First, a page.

Thus, ${ B ( n , k ) } n , k ≥ 0$ is a nonnegative array. According to the recurrence relation (7) and Lemma 1, we can conclude that the polynomials $A n ( x )$ form a generalized Sturm sequence if $a 2 ≤ 0$. For the same reason, the polynomials $B n ( x )$ form a generalized Sturm sequence. □
For example, the row-generating function of the Bell triangle $a ( n , k )$ in Section 3 is $a n ( x ) = ∑ k = 0 n a ( n , k ) x k$. Then, the polynomials satisfy
$a n ( x ) = ( 1 + x ) a n − 1 ( x ) + ( 1 + x ) a n − 1 ′ ( x ) ,$
with $a 0 ( x ) = 1$. Using Theorem 2$( i )$, there exists an array $A ( n , k )$ such that
$a n ( x ) = ∑ k = 0 n a ( n , k ) x k = ( 1 + x ) n A n ( 1 1 + x )$
where $A n ( x )$ for $n ≥ 1$ satisfies the recurrence relation
$A n ( x ) = [ ( n − 1 ) x + 1 ] A n − 1 ( x ) − x 2 A n − 1 ′ ( x )$
where $A 0 ( x ) = 1$ and $A 1 ( x ) = 1$. Obviously, $A ( n , k ) = S ( n , n − k )$ for $n ≥ 1$. Applying Theorem 2 $( i i )$, it can be proven that ${ a n ( x ) }$ for $n ≥ 0$ is a generalized Sturm sequence.

Author Contributions

Methodology, R.R.Z. and J.Y.; validation, F.R.; writing, R.R.Z. All authors have read and agreed to the published version of the manuscript.

Funding

The first author was supported by the National Natural Science Foundation of China (NSFC No. 11501090) and the Natural Science Foundation of Hebei Province (A2019501024). The second author was supported by MOST 110-2115-M-017-002-MY2; The third author’s research was partially supported by the National Natural Science Foundation of China (NSFC No. 61807029).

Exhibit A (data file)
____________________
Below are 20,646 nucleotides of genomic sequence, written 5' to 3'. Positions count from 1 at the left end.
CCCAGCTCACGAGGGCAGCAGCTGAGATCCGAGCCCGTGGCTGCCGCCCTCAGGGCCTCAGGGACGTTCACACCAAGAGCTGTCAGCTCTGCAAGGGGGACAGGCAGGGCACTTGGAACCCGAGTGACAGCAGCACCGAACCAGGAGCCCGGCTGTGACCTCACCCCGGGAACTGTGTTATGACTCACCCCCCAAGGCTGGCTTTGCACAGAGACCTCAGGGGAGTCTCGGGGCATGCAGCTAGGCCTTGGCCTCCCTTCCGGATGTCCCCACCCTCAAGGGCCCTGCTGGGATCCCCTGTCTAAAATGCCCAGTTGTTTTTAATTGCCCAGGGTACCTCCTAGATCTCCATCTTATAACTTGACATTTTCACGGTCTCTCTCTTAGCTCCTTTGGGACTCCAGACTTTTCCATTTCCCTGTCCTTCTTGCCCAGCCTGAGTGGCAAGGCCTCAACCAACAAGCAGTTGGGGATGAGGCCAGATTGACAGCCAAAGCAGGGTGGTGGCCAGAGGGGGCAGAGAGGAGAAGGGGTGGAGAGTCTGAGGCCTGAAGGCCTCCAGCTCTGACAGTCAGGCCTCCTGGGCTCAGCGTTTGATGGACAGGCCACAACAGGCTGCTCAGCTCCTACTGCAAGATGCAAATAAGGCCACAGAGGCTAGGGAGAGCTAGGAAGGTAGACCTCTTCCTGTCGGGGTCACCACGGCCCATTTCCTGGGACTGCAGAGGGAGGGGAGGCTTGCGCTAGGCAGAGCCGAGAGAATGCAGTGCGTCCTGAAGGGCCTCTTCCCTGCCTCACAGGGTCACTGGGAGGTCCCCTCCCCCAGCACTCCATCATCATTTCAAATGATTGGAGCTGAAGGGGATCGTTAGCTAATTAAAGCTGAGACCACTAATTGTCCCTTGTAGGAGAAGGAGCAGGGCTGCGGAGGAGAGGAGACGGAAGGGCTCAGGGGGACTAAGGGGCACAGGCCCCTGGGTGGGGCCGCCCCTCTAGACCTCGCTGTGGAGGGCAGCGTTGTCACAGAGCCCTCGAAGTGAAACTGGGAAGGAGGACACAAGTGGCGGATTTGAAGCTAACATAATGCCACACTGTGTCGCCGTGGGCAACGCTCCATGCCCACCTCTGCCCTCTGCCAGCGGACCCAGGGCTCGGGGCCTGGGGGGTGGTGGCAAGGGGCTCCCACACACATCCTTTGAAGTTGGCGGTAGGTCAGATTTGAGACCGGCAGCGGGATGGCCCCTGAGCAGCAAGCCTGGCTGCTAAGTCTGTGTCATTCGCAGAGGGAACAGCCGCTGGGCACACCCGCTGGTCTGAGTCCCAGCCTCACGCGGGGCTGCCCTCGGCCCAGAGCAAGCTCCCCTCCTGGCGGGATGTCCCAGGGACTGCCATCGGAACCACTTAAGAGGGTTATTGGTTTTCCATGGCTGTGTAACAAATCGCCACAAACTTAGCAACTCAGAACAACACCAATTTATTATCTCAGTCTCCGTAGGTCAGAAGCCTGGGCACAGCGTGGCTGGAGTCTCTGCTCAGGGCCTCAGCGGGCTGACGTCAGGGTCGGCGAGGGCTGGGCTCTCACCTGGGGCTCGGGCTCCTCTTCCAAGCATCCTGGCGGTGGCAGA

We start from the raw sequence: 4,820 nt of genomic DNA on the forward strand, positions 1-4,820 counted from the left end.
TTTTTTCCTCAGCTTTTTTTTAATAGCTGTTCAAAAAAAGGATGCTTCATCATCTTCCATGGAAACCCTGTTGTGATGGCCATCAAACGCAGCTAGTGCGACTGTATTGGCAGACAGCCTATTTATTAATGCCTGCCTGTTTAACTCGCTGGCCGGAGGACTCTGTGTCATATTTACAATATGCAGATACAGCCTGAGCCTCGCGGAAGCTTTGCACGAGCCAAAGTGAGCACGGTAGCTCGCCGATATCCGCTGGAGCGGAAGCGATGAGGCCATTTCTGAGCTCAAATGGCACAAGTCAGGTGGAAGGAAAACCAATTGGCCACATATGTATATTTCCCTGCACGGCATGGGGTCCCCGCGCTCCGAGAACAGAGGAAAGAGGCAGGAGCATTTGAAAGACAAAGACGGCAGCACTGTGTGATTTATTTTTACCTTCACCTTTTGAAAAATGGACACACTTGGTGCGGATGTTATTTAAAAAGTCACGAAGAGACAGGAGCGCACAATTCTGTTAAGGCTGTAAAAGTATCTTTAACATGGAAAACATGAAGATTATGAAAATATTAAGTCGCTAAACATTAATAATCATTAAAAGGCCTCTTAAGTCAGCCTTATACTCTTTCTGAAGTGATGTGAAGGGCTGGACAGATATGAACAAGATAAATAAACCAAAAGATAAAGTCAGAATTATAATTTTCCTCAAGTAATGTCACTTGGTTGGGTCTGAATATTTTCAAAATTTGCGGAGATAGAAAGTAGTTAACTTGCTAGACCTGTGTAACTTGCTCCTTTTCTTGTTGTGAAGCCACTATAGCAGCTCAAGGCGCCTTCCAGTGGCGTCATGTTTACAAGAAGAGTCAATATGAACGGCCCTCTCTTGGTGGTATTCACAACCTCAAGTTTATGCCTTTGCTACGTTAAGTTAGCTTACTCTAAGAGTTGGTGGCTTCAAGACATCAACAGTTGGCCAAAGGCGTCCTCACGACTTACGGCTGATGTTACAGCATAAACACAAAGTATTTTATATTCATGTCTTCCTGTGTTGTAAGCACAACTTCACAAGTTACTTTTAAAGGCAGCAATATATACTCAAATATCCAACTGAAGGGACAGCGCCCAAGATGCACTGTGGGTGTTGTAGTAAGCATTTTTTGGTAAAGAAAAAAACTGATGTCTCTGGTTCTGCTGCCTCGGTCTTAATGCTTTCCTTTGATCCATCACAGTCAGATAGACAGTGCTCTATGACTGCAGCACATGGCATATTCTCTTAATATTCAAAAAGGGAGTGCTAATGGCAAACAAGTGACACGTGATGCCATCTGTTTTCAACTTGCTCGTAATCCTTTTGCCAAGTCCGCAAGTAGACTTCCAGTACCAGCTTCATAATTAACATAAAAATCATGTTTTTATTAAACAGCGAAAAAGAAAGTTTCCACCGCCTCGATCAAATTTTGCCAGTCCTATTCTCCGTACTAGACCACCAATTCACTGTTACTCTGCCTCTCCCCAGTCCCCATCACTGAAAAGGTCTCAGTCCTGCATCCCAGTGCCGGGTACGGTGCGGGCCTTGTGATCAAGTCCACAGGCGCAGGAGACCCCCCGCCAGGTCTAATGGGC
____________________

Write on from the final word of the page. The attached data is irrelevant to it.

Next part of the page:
Not applicable.

Not applicable.

Not applicable.

Conflicts of Interest

The authors declare no conflict of interest.

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Table 1. Some combinatorial sequences satisfying formula (3).
Table 1. Some combinatorial sequences satisfying formula (3).
$( a 1 , a 2 , a 3 , b 1 , b 2 , b 3 , c )$DescriptionEntry
(1,−1,1,0,1,1,0)Eulerian numbersA173018
(2,−1,1,0,1,1,0)Second-order Eulerian numbersA008517
(0,1,0,0,1,0,0)Surj$( n , k )$A019538
(1,1,0,0,1,0,0)Ward numbersA134991
(0,0,1,0,1,0,0)Stirling subset numbersA008277
(0,0,−1,−1,−1,0,0)Lah numbers $L n , k$A008297
(0,0,1,1,1,0,0)Unsigned Lah numbers $L ( n , k )$A105278
(−2,1,−2,0,0,1,0)Coefficients of Laguerre polynomials
in reverse order
A021010
(0,0,1,0,0,1,0)Binomial coefficientsA007318
(0,0,1,1,0,0,0)Stirling cycle numbersA132393
(0,0,1,−1,0,0,0)Stirling numbers of the 1st kind $s ( n , k )$A008275
(0,0,1,0,1,2,1)Production of the triangle of Stirling numbers
of the 2nd kind with
the Pascal’s triangle read by rows
A137597
(0,0,1,0,1,0,1)Set partitions without singletonsA217537
(0,0,1,0,2,1,2)Exponential Riordan Array
$[ exp ( sin h ( x ) ∗ exp ( x ) ) , sin h ( x ) ∗ exp ( x ) ]$
A154602
(0,1,0,0,2,1,1)$n ! n k$A196347
(0,1,0,0,2,2,1)Row-generating function is $n ! ∑ k = 0 n ( 1 + x ) n − k k !$A073474
(1,1,0,2,2,2,1)The number of $( n , k )$ labeled rooted Greg trees
$( n ≥ 1 , 0 ≤ k ≤ n − 1 )$
A048160
(2,−1,2,0,0,0,1)The number of fixed-point-free involutions
of $1 , 2 , … , 2 n$ having k cycles with entries of
opposite parities $( 0 ≤ k ≤ n )$
A161119
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Zhou, R.R.; Yeh, J.; Ren, F. Context-Free Grammars for Several Triangular Arrays. Axioms 2022, 11, 297. https://doi.org/10.3390/axioms11060297

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Zhou, Roberta Rui, Jean Yeh, and Fuquan Ren. 2022. "Context-Free Grammars for Several Triangular Arrays" Axioms 11, no. 6: 297. https://doi.org/10.3390/axioms11060297